The days are dragging on but The Mint Museum has filled their website with activities for kids, virtual gallery tours, tips for taking beautiful pictures while you are home and so much more. The Mint Museum has given us permission to share this activity with you. These pots are perfect for spring and you most likely have the items lying around your house already.
Get excited for spring and explore color, shape, and pattern with this fun terracotta pot-painting activity. This project is inspired by Thomas Downing’s painting, Grid 5, which features a circle, repeated in variations of color and subtle patterning within a grid-like structure.
- Any old terracotta pot, just make sure to clean it well first
- Acrylic paint (try house paint if you don’t have art acrylics)
- Water cup for brush cleaning
- Something to use as a paint palette (paper plate, wax paper, etc)
- Paper towels and newspaper to manage mess
- Masking tape or painters tape (not required)
*Note that acrylic paint is not washable. If you are collaborating with a young child, dress for a mess, and supervise at all times. Or, try a similar process with washable materials on paper, instead.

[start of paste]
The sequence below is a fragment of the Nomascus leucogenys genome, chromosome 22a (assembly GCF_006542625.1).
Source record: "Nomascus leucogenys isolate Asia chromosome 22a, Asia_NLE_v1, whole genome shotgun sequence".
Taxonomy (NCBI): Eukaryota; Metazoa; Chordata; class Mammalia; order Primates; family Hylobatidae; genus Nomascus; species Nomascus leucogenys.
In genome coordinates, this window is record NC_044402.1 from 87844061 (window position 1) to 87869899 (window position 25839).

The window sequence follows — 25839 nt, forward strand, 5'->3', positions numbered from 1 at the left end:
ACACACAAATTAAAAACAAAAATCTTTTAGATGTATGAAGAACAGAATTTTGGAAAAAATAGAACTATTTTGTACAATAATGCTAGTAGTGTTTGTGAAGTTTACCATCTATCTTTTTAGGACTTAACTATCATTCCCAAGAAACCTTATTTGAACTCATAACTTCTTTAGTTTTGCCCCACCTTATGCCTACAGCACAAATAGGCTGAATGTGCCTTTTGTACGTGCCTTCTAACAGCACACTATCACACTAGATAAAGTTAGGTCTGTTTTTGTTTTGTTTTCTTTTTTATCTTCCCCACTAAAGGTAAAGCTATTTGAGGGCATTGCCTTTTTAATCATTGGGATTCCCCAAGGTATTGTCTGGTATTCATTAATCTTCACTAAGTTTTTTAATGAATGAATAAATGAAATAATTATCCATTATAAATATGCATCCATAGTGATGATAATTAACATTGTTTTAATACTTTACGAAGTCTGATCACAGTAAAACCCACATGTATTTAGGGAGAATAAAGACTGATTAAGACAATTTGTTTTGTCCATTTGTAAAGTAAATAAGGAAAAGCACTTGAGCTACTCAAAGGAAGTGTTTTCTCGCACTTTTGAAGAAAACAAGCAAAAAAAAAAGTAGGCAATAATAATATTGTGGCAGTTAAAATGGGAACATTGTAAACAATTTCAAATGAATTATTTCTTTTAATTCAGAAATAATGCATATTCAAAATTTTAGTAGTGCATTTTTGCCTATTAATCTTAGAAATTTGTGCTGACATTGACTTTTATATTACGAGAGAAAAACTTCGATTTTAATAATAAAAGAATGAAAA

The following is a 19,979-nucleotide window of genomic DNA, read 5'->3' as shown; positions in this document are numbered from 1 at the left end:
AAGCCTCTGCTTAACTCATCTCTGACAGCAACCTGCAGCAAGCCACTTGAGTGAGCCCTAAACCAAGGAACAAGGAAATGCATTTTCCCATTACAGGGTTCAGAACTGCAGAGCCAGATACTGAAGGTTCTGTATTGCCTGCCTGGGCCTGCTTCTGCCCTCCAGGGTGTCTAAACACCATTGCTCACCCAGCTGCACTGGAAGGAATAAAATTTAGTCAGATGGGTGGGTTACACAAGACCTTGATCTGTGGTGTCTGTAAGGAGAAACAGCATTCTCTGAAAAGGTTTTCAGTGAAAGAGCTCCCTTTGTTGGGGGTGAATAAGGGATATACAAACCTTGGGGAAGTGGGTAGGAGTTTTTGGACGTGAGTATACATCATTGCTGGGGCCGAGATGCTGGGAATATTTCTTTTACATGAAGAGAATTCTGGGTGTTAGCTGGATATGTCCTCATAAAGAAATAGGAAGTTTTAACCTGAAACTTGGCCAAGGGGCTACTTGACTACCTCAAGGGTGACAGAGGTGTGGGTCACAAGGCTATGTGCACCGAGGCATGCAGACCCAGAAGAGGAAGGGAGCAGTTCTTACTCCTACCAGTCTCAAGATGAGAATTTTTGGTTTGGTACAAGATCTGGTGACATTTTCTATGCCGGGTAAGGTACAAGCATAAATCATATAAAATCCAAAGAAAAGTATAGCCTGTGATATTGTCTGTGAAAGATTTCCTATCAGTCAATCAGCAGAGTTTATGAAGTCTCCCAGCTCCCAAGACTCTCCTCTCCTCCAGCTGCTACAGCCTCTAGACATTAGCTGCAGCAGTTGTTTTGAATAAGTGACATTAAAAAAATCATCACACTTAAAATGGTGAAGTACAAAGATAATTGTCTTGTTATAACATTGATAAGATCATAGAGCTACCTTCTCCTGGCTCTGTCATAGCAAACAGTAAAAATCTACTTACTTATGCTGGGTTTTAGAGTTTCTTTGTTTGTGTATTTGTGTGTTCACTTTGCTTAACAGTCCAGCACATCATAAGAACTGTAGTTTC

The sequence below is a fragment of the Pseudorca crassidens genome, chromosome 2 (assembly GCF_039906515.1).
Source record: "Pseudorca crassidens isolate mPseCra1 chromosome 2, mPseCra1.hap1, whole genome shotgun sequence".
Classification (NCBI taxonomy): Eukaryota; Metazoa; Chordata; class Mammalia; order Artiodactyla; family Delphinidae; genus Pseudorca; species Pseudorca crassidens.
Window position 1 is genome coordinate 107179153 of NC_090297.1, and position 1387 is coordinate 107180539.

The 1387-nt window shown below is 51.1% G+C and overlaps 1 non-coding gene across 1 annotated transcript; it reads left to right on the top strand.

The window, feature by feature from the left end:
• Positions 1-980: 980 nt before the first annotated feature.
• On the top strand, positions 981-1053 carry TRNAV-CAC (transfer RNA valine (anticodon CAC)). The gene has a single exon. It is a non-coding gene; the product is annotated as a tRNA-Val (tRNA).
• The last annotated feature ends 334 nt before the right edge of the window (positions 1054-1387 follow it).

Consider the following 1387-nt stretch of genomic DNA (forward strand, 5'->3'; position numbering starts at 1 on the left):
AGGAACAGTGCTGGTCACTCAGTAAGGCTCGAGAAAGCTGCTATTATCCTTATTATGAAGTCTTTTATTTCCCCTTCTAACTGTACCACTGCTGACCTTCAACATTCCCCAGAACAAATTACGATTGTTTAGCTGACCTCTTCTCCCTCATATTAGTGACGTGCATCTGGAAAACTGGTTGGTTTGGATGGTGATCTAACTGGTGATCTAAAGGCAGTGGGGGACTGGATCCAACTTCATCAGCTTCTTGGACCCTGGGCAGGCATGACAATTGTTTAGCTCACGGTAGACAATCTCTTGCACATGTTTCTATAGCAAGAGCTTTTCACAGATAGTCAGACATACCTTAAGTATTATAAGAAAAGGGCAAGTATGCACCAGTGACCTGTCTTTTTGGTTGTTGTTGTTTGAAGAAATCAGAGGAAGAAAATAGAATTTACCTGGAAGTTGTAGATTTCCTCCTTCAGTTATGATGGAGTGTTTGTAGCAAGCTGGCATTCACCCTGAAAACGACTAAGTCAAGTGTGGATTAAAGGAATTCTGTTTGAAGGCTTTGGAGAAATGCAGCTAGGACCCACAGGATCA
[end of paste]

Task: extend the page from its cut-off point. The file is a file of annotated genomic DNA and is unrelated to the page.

Brainstorm what colors and patterns you want on your planter. Think about using repetition of line and shape to create patterns. Explore how different colors interact with one another.
Map out your design onto your pot. Use a pencil to lightly draw your design onto the pot. Lay out strips of tape if you want to create stripes or clean lines with your design.
Paint your pot. Start with the large designs, and work your way to the more detailed areas. Be sure to let areas dry between coats. If you make a mistake, you can simply let the area dry and then come back and paint over it. Try to leave areas of your pot unpainted. This will help the soil and pot to dry out between waterings and mimics Downing’s use of unprimed or raw canvas.
Exhibit your artwork. Once you’re satisfied with your creation, find somewhere special to display it at home.